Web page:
It also features a large amount of multiplayer options, be it online or locally. Indeed, Dirt 3 features “old school” splitscreen racing, which is something of a dying breed in modern racers. The online features aren’t much different from Dirt 2 – there are standard head-to-head events where you directly compete with others, but it also features a robust “party” system that lets someone set up a lobby where you can compete in an endless array of rally races. In these events, your opponents are “ghosts” that race at the same time, but not in the same physical space. In this situation, you merely compete against the times of rivals. It was really fun in Dirt 2, and it continues to be entertaining in Dirt 3.

Like other Codemasters racing titles, Dirt 3 skews towards the “realism” spectrum. It’s not overly technical or anything, but with damage that effects vehicle performance and other penalties for poor driving, there’s a certain level of skill required. That said, Dirt 3 features a large amount of customization for almost every skill level. For instance, if you worry about terminal damage, it’s possible to arrange it so everything is cosmetic, with no effect on how the car drives. One can also tweak the difficulty in many ways, or fiddle with a handful of assists. Plus, Dirt 3 still features the “rewind” feature that was introduced in Grid. While it can still be a tricky game for those used to more arcade-style experiences, all these tweaks mean that almost anyone can hop in and race fairly well.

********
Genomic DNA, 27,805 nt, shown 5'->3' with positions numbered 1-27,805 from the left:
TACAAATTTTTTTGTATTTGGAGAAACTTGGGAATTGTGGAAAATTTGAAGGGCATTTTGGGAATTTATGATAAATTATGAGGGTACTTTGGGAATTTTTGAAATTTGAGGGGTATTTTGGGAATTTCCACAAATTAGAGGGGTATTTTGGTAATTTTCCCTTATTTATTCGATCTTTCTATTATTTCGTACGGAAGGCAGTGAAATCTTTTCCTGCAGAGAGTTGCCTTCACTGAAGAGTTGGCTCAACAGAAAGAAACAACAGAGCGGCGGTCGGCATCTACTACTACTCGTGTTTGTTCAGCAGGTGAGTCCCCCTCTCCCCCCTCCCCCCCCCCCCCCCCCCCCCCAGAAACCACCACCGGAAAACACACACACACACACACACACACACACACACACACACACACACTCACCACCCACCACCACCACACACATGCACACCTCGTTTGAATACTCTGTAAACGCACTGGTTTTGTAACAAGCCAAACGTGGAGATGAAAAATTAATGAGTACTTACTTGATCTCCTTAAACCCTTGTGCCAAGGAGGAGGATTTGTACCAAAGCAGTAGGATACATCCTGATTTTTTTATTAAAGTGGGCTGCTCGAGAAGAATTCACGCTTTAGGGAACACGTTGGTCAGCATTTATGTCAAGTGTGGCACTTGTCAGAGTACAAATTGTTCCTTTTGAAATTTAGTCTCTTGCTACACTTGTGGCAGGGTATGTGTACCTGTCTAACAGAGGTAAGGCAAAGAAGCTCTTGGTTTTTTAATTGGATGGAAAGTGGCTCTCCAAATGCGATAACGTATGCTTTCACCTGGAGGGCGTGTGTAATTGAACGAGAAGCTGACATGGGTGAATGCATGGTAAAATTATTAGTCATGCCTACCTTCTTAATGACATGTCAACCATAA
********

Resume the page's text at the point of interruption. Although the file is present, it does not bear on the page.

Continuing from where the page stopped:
Dirt 3 isn’t brutally realistic or anything, but it does command a level of respect. Like any good off-road game, the various surfaces all feel different – dirt tracks are fast, snowy tracks are slippery, wet areas are slick, and regular asphalt is almost a reprieve. Dirt 3 can punish bad drivers – taking corners too fast or being too reckless in other spots can lead to disaster. More importantly, your success can vary depending on your ride – almost every car feels different in one way or another.